Adding this new EFB-resistant material to the resistant accessions identified in Oregon and the clonal and seed-propagated interspecific hybrid selections previously developed by eastern U.S. breeders results in a significant amount of disease-resistant germplasm (Capik et al., 2013; Capik and Molnar, 2012). However, with the exception of the known cultivars (Ratoli, Culpla, etc.), much of this material came as seed of unknown or uncertain origin. In regard to many of the grower selections derived from early breeding efforts in the eastern United States, in general, there was little or no control of the pollen parent and records of female parents were often lost, including species designations. Furthermore, as a result of extensive exchange of plant materials in the United States, especially among members of the Northern Nut Growers Association (NNGA, 2013), selections from different states and provinces likely share the same genetic base. This uncertainty in relationships and genetic backgrounds of the EFB-resistant germplasm presents problems when planning long-term breeding efforts to develop durable resistance in this long-lived, perennial species.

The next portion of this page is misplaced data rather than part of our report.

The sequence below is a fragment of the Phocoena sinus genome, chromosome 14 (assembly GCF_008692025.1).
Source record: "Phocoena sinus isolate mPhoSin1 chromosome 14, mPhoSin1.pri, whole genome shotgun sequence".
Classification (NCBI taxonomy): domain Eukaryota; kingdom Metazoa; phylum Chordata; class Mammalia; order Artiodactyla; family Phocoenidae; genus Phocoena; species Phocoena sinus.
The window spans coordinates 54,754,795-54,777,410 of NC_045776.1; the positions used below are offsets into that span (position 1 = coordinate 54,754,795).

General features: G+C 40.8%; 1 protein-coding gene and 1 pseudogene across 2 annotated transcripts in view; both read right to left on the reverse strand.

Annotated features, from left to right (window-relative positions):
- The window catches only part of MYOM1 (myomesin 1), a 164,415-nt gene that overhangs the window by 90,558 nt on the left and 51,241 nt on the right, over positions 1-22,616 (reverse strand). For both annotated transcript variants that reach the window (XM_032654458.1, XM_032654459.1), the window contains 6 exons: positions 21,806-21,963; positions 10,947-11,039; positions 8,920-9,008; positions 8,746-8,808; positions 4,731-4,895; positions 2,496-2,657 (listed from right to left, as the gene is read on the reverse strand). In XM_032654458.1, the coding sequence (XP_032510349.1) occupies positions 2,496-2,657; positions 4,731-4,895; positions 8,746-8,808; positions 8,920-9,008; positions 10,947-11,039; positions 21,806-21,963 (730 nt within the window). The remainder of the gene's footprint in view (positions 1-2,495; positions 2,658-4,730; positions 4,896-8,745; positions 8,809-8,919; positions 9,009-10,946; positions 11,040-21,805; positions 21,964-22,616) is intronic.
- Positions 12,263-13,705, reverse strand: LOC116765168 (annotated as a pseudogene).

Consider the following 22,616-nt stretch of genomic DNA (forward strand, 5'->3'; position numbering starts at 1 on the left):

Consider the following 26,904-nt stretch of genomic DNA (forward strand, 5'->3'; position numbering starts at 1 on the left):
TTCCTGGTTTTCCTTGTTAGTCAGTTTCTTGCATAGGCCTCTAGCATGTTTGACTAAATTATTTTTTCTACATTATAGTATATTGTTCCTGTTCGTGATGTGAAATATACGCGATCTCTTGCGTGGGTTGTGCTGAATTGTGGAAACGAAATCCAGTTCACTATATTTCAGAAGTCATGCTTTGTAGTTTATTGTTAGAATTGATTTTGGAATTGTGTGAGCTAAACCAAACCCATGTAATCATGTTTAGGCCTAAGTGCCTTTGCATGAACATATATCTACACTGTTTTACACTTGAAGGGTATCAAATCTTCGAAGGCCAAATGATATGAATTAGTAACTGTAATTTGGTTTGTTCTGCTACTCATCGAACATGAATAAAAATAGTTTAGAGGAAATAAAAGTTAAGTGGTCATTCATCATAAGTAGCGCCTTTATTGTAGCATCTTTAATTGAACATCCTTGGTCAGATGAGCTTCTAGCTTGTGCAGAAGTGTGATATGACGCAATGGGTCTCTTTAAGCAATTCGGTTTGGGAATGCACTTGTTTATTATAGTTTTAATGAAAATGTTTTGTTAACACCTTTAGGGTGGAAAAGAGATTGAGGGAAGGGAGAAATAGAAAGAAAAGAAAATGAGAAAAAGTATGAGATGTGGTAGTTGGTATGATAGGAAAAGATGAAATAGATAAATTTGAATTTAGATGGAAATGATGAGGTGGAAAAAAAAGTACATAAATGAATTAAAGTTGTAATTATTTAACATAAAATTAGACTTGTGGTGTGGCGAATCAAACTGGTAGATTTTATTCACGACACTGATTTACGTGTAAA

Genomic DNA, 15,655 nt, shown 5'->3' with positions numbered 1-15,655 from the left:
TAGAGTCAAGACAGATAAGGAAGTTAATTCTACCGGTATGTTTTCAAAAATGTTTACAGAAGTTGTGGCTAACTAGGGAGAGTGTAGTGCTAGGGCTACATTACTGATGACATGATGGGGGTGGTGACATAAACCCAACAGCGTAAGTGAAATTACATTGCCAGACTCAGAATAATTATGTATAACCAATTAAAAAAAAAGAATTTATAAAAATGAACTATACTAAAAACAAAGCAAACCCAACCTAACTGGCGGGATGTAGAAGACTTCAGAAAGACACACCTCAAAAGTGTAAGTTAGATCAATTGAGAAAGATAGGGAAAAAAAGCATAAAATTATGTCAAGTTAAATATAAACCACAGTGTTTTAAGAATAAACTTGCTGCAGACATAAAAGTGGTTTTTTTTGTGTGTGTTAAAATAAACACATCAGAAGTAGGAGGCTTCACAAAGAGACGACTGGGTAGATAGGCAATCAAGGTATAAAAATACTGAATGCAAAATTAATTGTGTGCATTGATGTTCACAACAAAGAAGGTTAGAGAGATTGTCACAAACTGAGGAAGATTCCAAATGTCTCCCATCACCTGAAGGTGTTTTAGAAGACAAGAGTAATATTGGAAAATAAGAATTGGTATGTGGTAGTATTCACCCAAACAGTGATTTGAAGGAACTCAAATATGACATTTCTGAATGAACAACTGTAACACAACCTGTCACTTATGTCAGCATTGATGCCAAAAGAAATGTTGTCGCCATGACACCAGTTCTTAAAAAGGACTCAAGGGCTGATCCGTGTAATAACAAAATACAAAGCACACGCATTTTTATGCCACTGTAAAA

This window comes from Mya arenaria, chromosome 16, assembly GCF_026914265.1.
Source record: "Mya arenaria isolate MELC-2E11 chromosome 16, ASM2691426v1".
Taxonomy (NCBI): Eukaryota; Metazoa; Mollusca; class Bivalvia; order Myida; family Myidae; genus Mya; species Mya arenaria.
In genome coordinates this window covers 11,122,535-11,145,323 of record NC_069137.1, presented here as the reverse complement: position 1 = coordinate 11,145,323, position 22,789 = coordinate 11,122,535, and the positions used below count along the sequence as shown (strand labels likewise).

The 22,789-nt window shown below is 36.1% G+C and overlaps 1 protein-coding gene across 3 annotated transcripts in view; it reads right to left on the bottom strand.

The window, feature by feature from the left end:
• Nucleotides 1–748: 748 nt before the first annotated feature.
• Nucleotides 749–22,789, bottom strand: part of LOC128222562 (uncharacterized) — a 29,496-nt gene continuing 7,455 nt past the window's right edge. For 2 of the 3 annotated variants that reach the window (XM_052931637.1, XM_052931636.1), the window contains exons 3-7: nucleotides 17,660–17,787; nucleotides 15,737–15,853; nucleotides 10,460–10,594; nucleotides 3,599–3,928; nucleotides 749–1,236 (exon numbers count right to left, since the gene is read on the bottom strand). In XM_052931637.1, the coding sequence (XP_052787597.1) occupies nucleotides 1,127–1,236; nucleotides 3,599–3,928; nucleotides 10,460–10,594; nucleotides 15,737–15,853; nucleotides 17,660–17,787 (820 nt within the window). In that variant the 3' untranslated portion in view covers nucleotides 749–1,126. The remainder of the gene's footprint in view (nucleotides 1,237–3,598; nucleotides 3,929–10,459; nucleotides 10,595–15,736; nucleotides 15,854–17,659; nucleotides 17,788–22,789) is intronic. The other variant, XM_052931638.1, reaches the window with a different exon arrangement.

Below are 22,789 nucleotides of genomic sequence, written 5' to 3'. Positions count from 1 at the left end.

Fortunately, molecular tools are now available to characterize hazelnut germplasm. Microsatellite, or simple sequence repeat (SSR), markers are particularly valuable for fingerprinting accessions, examining relationships, and assessing genetic diversity in hazelnut (including across species) as a result of their abundance, polymorphic nature, and codominance (Bassil et al., 2005a, 2005b, 2013; Boccacci et al., 2005, 2006, 2008; Gökirmak et al., 2009; Gürcan et al., 2010a, 2010b; Gürcan and Mehlenbacher, 2010a, 2010b). Collectively, these studies have provided significant insight into the genetic diversity and population structure existing in cultivated and wild hazelnuts, including the domestication and spread of cultivated hazelnut in Europe. Gökirmak et al. (2009) examined 270 accessions of C. avellana spanning the world’s production regions, of which 198 were unique. Their analysis organized the accessions into groups based on their SSR profiles and place of origin, revealing four major geographic groups (Central European, Black Sea, English, and Spanish–Italian) with subgroups resolved within them. Their work, as well as that of the others listed previously, provides a framework in which to place previously uninvestigated clonal accessions and seedlings in relation to known cultivars using SSR markers. The objective of our study was to use SSR markers to investigate the genetic diversity and population structure of new EFB-resistant and tolerant hazelnut germplasm in comparison with a wide diversity of known Corylus cultivars, accessions, breeding selections, and interspecific hybrids.